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Denzel Washington Gives Oscar-worthy Performance in 'Flight'

WI Assistant Editor | , Shantella Y. Sherman | 11/7/2012, 2:51 p.m.

The term daemonic genius calculates personal frailty with a peculiar ability to exhibit extraordinary wisdom and acts with unfailing valor in the face of danger. Academy Award winner, Denzel Washington exemplifies daemonic genius as Whip Whitaker, a seasoned airline pilot, who miraculously crash lands a commercial flight after a mid-air catastrophe. Though he saves most passengers aboard the doomed flight, Whip is confronted with a firestorm of both accolades and accusations about his role in the accident after his toxicology report tests positive for alcohol.

In this manner, the film Flight is less about a plane crash than it is the nosedive Whip's life takes when confronted with the ferocious alcoholism that has bankrupted his life. What audiences witness after the first thirty minutes of the film is an emotional, often painful glimpse, of functional alcoholism and how long-term addicts learn to mask their addictions through lies and fabrication. Viewers want Whip to win; he is after all, likeable, charismatic, handsome, and extremely skilled. He has kept an airplane from slamming headfirst into the neighborhoods below it by flipping the craft upside down to regain stabilization. Unfortunately, he is also troubled, arrogant, and unpredictable. Washington sticks this role masterfully, and gives an Oscar-worthy performance as Whip Whitaker.

Director Robert Zemeckis, (Back to the Future, Forrest Gump, and Cast Away), said he was attracted to the film because of its abstruse characters and the script's treatment of human nature.

"What I was attracted to with Flight was that this was like the morally ambiguous movies that I loved coming up in the 70s. I thought it was just great -- I loved the fact that all of the characters are so complex, especially Denzel's character. And then everything, and everybody, is this shade of gray, and this ambiguous, "What's really going on here?" It kind of reminded me of real life," Zemeckis said.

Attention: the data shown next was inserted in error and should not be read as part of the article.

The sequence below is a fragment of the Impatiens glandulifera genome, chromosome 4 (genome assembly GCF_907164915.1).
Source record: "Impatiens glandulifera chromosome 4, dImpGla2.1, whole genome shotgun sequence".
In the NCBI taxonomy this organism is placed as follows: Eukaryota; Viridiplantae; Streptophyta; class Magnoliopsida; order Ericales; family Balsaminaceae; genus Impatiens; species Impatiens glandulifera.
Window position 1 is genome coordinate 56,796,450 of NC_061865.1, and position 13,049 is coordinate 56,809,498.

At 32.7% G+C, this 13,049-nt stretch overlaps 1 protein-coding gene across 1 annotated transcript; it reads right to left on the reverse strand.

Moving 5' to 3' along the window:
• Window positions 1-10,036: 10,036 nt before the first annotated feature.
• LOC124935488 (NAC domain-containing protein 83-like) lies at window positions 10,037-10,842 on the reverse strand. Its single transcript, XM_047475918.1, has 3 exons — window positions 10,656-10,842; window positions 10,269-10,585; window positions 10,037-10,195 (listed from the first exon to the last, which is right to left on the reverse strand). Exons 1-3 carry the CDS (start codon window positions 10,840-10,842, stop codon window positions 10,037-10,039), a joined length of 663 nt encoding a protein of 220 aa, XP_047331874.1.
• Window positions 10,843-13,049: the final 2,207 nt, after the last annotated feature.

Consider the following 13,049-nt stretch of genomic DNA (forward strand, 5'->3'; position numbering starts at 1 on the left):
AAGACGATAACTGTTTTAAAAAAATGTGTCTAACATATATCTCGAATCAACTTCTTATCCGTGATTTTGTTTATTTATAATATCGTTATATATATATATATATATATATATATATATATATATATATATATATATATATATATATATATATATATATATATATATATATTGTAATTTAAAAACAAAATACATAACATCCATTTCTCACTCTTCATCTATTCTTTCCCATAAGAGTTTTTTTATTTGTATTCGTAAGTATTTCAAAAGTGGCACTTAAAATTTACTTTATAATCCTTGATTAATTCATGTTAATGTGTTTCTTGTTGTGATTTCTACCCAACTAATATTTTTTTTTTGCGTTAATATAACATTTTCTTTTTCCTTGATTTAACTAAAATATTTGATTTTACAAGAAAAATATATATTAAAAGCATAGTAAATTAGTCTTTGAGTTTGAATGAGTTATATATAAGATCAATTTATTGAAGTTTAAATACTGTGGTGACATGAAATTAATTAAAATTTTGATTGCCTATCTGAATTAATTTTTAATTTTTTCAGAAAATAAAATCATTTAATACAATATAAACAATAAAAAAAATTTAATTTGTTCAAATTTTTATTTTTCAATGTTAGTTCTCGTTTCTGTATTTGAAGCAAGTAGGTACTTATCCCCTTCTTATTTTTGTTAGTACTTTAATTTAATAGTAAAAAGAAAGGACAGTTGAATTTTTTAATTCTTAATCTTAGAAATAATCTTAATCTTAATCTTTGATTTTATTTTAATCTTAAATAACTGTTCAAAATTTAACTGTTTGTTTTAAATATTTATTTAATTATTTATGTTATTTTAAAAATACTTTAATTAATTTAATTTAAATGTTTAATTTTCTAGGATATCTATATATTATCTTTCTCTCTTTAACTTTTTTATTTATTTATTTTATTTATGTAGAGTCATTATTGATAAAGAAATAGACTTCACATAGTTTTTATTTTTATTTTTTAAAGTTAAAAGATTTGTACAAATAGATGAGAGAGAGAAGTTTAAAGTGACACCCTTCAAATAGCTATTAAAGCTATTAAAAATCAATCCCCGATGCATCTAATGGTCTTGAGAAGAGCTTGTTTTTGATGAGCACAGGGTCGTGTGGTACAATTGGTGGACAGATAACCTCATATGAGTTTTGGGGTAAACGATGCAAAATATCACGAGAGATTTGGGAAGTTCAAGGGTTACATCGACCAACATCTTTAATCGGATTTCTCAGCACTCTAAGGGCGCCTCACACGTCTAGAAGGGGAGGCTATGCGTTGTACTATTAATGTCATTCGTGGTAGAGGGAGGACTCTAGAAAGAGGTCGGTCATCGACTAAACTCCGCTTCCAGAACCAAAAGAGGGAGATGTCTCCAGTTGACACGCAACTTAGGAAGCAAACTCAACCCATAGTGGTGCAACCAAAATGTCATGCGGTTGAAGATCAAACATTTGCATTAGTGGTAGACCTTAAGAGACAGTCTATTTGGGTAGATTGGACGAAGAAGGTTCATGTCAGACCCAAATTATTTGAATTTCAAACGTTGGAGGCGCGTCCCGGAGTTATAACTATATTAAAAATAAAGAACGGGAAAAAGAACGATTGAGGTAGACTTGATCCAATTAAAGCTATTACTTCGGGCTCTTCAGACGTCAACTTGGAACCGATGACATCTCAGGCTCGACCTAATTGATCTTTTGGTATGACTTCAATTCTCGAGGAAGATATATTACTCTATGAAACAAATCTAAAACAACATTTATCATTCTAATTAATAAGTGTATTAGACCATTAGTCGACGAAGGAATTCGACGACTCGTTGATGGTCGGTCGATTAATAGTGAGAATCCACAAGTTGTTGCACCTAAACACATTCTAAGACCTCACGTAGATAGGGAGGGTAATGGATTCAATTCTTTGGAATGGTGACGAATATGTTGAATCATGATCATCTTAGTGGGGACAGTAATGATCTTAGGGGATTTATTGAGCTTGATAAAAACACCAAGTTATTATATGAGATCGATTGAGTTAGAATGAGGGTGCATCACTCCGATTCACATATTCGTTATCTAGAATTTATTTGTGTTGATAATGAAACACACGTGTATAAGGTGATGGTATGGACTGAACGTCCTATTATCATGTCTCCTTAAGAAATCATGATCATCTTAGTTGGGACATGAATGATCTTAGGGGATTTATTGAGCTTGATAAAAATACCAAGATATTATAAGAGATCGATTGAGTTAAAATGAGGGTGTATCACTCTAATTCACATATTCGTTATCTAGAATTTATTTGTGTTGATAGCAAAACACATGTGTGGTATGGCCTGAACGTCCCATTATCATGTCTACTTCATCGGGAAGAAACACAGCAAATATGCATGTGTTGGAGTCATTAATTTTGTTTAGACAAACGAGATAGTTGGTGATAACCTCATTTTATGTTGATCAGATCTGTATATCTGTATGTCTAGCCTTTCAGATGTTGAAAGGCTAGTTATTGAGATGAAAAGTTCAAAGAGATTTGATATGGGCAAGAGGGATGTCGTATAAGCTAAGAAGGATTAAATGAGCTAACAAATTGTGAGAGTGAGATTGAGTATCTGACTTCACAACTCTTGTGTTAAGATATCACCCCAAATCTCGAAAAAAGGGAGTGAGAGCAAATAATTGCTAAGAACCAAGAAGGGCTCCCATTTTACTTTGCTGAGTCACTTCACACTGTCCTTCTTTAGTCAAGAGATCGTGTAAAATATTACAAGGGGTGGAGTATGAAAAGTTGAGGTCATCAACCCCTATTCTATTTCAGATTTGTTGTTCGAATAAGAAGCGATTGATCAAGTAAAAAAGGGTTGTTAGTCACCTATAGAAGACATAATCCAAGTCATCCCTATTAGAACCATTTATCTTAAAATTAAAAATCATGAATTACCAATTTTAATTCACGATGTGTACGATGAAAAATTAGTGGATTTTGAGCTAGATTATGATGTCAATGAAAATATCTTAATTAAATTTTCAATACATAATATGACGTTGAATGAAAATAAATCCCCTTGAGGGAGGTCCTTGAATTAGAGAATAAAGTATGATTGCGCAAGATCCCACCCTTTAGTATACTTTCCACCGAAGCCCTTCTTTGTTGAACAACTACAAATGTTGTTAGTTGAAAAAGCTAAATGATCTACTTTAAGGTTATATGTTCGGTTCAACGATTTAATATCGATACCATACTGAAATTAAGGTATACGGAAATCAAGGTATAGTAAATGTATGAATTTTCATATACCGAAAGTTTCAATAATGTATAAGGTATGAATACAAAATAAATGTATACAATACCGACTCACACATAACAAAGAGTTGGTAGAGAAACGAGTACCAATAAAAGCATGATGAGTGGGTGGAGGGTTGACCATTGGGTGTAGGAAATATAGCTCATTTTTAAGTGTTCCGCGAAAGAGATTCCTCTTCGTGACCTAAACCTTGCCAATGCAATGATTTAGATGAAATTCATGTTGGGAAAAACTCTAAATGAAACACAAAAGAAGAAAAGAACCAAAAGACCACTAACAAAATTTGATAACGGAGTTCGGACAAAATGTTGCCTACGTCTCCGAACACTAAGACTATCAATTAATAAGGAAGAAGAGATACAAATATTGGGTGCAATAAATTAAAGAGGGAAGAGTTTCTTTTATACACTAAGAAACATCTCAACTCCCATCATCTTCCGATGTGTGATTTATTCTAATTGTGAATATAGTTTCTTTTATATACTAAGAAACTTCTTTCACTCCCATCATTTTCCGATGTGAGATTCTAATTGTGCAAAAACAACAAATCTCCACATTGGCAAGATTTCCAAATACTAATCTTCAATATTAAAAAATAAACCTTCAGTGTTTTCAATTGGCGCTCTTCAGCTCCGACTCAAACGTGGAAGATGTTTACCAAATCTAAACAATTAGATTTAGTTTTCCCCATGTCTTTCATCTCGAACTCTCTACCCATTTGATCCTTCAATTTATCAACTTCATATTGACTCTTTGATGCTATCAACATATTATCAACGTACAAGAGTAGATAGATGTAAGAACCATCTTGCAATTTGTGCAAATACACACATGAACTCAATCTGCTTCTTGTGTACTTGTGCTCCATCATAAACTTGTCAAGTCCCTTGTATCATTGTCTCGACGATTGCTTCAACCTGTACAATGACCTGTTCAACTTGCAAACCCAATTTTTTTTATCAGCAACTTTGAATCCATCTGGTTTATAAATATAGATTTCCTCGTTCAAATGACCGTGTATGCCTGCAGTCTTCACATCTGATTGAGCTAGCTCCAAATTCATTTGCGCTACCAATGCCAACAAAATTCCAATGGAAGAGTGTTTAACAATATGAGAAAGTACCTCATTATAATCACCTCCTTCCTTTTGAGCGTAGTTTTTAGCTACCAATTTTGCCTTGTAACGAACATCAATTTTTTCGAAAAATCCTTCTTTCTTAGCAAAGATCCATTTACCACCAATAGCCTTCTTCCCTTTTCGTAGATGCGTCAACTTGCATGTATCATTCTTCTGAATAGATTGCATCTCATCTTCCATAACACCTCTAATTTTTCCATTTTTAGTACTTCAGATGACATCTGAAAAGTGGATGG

Indeed, Whip is perhaps the most conflicted and multifarious screen character since Dustin Hoffman's Benjamin Braddock (The Graduate, 1967). For Washington, who admits there were some difficult scenes to tackle, the challenge was to approach the film as a quest.

"This was an adventure -- first of all, starting with the screenplay in collaboration with the filmmaker, getting the chance to fly around in these MD-80 flight simulators, hanging upside down in a plane, and playing a drunk. I'm not going to say it was easy. Maybe a painful scene - I don't know if it's painful - but this scene when I go to my ex-wife's house and get into this wrestling match with my son. You know, I've gotten into wrestling matches with my son in not quite the same circumstance, but it's just raw. Your nerves are raw. So that sticks out," Washington said.

Celebrated actor Don Cheadle (A Lesson before Dying, Ocean's Eleven, and Hotel Rwanda) and Washington pair up for the first time since the 1995 Carl Franklin film, Devil in a Blue Dress. As the staunch-collared attorney Hugh Lang, Cheadle is a far cry from the character "Mouse" in Devil, but similarly plays off of an on-screen balancing act as straight man to Washington's renegade. Cheadle is clever and believable as the cocky, but equally frustrated Lang and plays well against both Washington and Bruce Greenwood (who portrays Whip's friend and airline union representative).

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